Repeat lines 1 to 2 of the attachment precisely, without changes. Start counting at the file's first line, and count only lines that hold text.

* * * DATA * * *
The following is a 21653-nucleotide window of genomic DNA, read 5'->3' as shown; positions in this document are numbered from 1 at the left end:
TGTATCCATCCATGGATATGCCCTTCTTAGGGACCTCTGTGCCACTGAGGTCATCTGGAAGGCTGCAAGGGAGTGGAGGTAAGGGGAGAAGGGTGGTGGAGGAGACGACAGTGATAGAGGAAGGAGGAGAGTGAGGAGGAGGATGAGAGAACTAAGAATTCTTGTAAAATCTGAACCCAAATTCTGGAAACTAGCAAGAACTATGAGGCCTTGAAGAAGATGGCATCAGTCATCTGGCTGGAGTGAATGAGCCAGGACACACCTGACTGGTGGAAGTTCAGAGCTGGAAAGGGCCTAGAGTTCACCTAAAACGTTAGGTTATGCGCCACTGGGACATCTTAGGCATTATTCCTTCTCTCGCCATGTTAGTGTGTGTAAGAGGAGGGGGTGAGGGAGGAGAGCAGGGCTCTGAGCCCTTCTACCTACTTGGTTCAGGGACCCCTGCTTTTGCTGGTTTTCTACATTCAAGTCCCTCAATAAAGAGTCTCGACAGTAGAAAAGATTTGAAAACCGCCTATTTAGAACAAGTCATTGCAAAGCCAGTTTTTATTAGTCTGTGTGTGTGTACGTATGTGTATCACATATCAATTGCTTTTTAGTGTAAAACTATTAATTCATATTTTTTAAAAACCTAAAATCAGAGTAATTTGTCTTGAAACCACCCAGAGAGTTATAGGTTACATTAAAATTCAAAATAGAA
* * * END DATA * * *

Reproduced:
The following is a 21653-nucleotide window of genomic DNA, read 5'->3' as shown; positions in this document are numbered from 1 at the left end:
TGTATCCATCCATGGATATGCCCTTCTTAGGGACCTCTGTGCCACTGAGGTCATCTGGAAGGCTGCAAGGGAGTGGAGGTAAGGGGAGAAGGGTGGTGGAGGAGACGACAGTGATAGAGGAAGGAGGAGAGTGAGGAGGAGGATGAGAGAACTAAGAATTCTTGTAAAATCTGAACCCAAATTCTGGAAACTAGCAAGAACTATGAGGCCTTGAAGAAGATGGCATCAGTCATCTGGCTGGAGTGAATGAGCCAGGACACACCTGACTGGTGGAAGTTCAGAGCTGGAAAGGGCCTAGAGTTCACCTAAAACGTTAGGTTATGCGCCACTGGGACATCTTAGGCATTATTCCTTCTCTCGCCATGTTAGTGTGTGTAAGAGGAGGGGGTGAGGGAGGAGAGCAGGGCTCTGAGCCCTTCTACCTACTTGGTTCAGGGACCCCTGCTTTTGCTGGTTTTCTACATTCAAGTCCCTCAATAAAGAGTCTCGACAGTAGAAAAGATTTGAAAACCGCCTATTTAGAACAAGTCATTGCAAAGCCAGTTTTTATTAGTCTGTGTGTGTGTACGTATGTGTATCACATATCAATTGCTTTTTAGTGTAAAACTATTAATTCATATTTTTTAAAAACCTAAAATCAGAGTAATTTGTCTTGAAACCACCCAGAGAGTTATAGGTTACATTAAAATTCAAAATAGAA